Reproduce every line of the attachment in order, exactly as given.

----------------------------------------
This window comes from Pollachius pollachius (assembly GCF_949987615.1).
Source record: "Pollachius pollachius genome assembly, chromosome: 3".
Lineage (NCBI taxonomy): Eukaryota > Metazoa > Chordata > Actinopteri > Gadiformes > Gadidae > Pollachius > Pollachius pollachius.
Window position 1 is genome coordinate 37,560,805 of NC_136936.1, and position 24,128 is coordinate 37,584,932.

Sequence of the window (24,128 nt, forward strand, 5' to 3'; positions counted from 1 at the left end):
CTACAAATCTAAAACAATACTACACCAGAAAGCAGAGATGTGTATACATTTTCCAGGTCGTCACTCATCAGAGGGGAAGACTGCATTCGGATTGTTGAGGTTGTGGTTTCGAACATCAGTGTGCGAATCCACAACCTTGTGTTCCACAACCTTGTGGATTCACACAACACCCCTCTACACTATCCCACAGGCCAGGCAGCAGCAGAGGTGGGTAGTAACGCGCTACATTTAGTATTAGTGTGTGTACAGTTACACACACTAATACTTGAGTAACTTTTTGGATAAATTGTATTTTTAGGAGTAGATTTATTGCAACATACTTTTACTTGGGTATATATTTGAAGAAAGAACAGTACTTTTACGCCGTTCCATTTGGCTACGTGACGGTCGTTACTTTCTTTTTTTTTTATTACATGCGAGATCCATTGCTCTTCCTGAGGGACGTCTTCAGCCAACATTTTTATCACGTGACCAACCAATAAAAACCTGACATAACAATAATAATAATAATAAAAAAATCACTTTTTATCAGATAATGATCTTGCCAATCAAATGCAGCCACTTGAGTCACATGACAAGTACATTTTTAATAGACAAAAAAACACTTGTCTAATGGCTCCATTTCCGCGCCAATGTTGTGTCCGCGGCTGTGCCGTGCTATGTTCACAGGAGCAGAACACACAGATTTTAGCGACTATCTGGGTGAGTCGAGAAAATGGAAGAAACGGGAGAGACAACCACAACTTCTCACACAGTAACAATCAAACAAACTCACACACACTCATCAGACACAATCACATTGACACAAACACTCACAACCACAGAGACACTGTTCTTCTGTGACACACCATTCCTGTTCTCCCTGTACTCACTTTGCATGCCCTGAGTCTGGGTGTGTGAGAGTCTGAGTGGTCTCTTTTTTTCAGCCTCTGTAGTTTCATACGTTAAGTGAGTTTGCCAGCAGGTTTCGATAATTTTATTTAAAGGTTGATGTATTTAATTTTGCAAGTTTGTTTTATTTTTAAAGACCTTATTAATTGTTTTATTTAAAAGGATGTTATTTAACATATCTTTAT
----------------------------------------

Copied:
This window comes from Pollachius pollachius (assembly GCF_949987615.1).
Source record: "Pollachius pollachius genome assembly, chromosome: 3".
Lineage (NCBI taxonomy): Eukaryota > Metazoa > Chordata > Actinopteri > Gadiformes > Gadidae > Pollachius > Pollachius pollachius.
Window position 1 is genome coordinate 37,560,805 of NC_136936.1, and position 24,128 is coordinate 37,584,932.

Sequence of the window (24,128 nt, forward strand, 5' to 3'; positions counted from 1 at the left end):
CTACAAATCTAAAACAATACTACACCAGAAAGCAGAGATGTGTATACATTTTCCAGGTCGTCACTCATCAGAGGGGAAGACTGCATTCGGATTGTTGAGGTTGTGGTTTCGAACATCAGTGTGCGAATCCACAACCTTGTGTTCCACAACCTTGTGGATTCACACAACACCCCTCTACACTATCCCACAGGCCAGGCAGCAGCAGAGGTGGGTAGTAACGCGCTACATTTAGTATTAGTGTGTGTACAGTTACACACACTAATACTTGAGTAACTTTTTGGATAAATTGTATTTTTAGGAGTAGATTTATTGCAACATACTTTTACTTGGGTATATATTTGAAGAAAGAACAGTACTTTTACGCCGTTCCATTTGGCTACGTGACGGTCGTTACTTTCTTTTTTTTTTATTACATGCGAGATCCATTGCTCTTCCTGAGGGACGTCTTCAGCCAACATTTTTATCACGTGACCAACCAATAAAAACCTGACATAACAATAATAATAATAATAAAAAAATCACTTTTTATCAGATAATGATCTTGCCAATCAAATGCAGCCACTTGAGTCACATGACAAGTACATTTTTAATAGACAAAAAAACACTTGTCTAATGGCTCCATTTCCGCGCCAATGTTGTGTCCGCGGCTGTGCCGTGCTATGTTCACAGGAGCAGAACACACAGATTTTAGCGACTATCTGGGTGAGTCGAGAAAATGGAAGAAACGGGAGAGACAACCACAACTTCTCACACAGTAACAATCAAACAAACTCACACACACTCATCAGACACAATCACATTGACACAAACACTCACAACCACAGAGACACTGTTCTTCTGTGACACACCATTCCTGTTCTCCCTGTACTCACTTTGCATGCCCTGAGTCTGGGTGTGTGAGAGTCTGAGTGGTCTCTTTTTTTCAGCCTCTGTAGTTTCATACGTTAAGTGAGTTTGCCAGCAGGTTTCGATAATTTTATTTAAAGGTTGATGTATTTAATTTTGCAAGTTTGTTTTATTTTTAAAGACCTTATTAATTGTTTTATTTAAAAGGATGTTATTTAACATATCTTTAT